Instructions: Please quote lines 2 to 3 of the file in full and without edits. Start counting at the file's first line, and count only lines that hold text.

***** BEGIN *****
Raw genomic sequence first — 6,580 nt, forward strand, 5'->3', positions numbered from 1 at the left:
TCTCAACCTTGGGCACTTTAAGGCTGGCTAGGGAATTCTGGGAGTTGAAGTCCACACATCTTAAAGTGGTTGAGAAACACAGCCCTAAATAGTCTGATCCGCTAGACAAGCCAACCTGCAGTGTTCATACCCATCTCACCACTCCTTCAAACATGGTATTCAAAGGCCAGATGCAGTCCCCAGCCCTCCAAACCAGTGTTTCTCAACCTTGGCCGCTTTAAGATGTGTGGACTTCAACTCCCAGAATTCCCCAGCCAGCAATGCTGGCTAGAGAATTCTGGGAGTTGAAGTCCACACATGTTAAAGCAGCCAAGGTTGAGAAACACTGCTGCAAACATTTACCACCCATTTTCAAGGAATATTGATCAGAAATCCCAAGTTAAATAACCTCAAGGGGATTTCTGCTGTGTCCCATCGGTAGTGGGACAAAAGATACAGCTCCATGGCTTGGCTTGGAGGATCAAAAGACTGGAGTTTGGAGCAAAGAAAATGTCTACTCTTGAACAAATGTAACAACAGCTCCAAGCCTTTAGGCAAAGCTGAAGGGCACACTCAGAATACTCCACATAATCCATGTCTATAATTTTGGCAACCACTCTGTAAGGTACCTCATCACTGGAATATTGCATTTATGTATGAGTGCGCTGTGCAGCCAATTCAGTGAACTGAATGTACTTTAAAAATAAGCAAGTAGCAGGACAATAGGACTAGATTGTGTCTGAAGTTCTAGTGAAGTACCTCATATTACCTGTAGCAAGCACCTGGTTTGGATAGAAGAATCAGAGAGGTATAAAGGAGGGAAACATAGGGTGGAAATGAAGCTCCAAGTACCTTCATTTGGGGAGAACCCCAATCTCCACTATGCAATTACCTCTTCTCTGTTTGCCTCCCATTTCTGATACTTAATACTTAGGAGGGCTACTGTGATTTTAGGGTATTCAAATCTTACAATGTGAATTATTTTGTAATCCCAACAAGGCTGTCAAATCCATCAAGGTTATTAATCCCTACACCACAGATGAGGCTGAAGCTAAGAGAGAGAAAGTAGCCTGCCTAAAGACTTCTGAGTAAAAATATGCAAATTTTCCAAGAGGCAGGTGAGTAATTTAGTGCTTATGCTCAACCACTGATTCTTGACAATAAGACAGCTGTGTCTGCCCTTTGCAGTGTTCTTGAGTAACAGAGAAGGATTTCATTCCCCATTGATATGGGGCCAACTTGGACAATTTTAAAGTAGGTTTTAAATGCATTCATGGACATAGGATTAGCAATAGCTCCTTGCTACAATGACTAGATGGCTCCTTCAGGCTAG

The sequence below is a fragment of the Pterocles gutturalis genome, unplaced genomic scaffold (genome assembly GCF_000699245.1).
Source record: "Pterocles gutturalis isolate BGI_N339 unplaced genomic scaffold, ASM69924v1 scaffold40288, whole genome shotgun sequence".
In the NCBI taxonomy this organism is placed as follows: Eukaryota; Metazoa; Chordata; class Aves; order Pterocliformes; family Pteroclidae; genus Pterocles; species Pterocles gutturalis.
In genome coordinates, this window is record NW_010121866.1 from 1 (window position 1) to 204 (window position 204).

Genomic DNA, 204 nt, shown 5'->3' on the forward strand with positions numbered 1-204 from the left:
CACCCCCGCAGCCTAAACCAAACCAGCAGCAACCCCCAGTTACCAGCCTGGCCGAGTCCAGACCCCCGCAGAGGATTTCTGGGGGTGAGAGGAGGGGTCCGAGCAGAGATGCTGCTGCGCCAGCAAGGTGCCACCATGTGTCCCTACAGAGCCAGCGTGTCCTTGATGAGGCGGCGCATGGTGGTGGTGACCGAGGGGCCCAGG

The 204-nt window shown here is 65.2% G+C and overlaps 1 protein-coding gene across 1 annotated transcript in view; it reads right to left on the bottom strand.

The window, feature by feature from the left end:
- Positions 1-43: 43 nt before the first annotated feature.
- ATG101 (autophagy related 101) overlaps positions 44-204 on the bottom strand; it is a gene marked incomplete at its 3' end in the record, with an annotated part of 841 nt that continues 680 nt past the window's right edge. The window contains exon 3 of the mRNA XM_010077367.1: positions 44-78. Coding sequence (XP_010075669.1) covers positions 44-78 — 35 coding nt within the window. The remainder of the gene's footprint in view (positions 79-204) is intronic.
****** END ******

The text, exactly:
TCTCAACCTTGGGCACTTTAAGGCTGGCTAGGGAATTCTGGGAGTTGAAGTCCACACATCTTAAAGTGGTTGAGAAACACAGCCCTAAATAGTCTGATCCGCTAGACAAGCCAACCTGCAGTGTTCATACCCATCTCACCACTCCTTCAAACATGGTATTCAAAGGCCAGATGCAGTCCCCAGCCCTCCAAACCAGTGTTTCTCAACCTTGGCCGCTTTAAGATGTGTGGACTTCAACTCCCAGAATTCCCCAGCCAGCAATGCTGGCTAGAGAATTCTGGGAGTTGAAGTCCACACATGTTAAAGCAGCCAAGGTTGAGAAACACTGCTGCAAACATTTACCACCCATTTTCAAGGAATATTGATCAGAAATCCCAAGTTAAATAACCTCAAGGGGATTTCTGCTGTGTCCCATCGGTAGTGGGACAAAAGATACAGCTCCATGGCTTGGCTTGGAGGATCAAAAGACTGGAGTTTGGAGCAAAGAAAATGTCTACTCTTGAACAAATGTAACAACAGCTCCAAGCCTTTAGGCAAAGCTGAAGGGCACACTCAGAATACTCCACATAATCCATGTCTATAATTTTGGCAACCACTCTGTAAGGTACCTCATCACTGGAATATTGCATTTATGTATGAGTGCGCTGTGCAGCCAATTCAGTGAACTGAATGTACTTTAAAAATAAGCAAGTAGCAGGACAATAGGACTAGATTGTGTCTGAAGTTCTAGTGAAGTACCTCATATTACCTGTAGCAAGCACCTGGTTTGGATAGAAGAATCAGAGAGGTATAAAGGAGGGAAACATAGGGTGGAAATGAAGCTCCAAGTACCTTCATTTGGGGAGAACCCCAATCTCCACTATGCAATTACCTCTTCTCTGTTTGCCTCCCATTTCTGATACTTAATACTTAGGAGGGCTACTGTGATTTTAGGGTATTCAAATCTTACAATGTGAATTATTTTGTAATCCCAACAAGGCTGTCAAATCCATCAAGGTTATTAATCCCTACACCACAGATGAGGCTGAAGCTAAGAGAGAGAAAGTAGCCTGCCTAAAGACTTCTGAGTAAAAATATGCAAATTTTCCAAGAGGCAGGTGAGTAATTTAGTGCTTATGCTCAACCACTGATTCTTGACAATAAGACAGCTGTGTCTGCCCTTTGCAGTGTTCTTGAGTAACAGAGAAGGATTTCATTCCCCATTGATATGGGGCCAACTTGGACAATTTTAAAGTAGGTTTTAAATGCATTCATGGACATAGGATTAGCAATAGCTCCTTGCTACAATGACTAGATGGCTCCTTCAGGCTAG

The sequence below is a fragment of the Pterocles gutturalis genome, unplaced genomic scaffold (genome assembly GCF_000699245.1).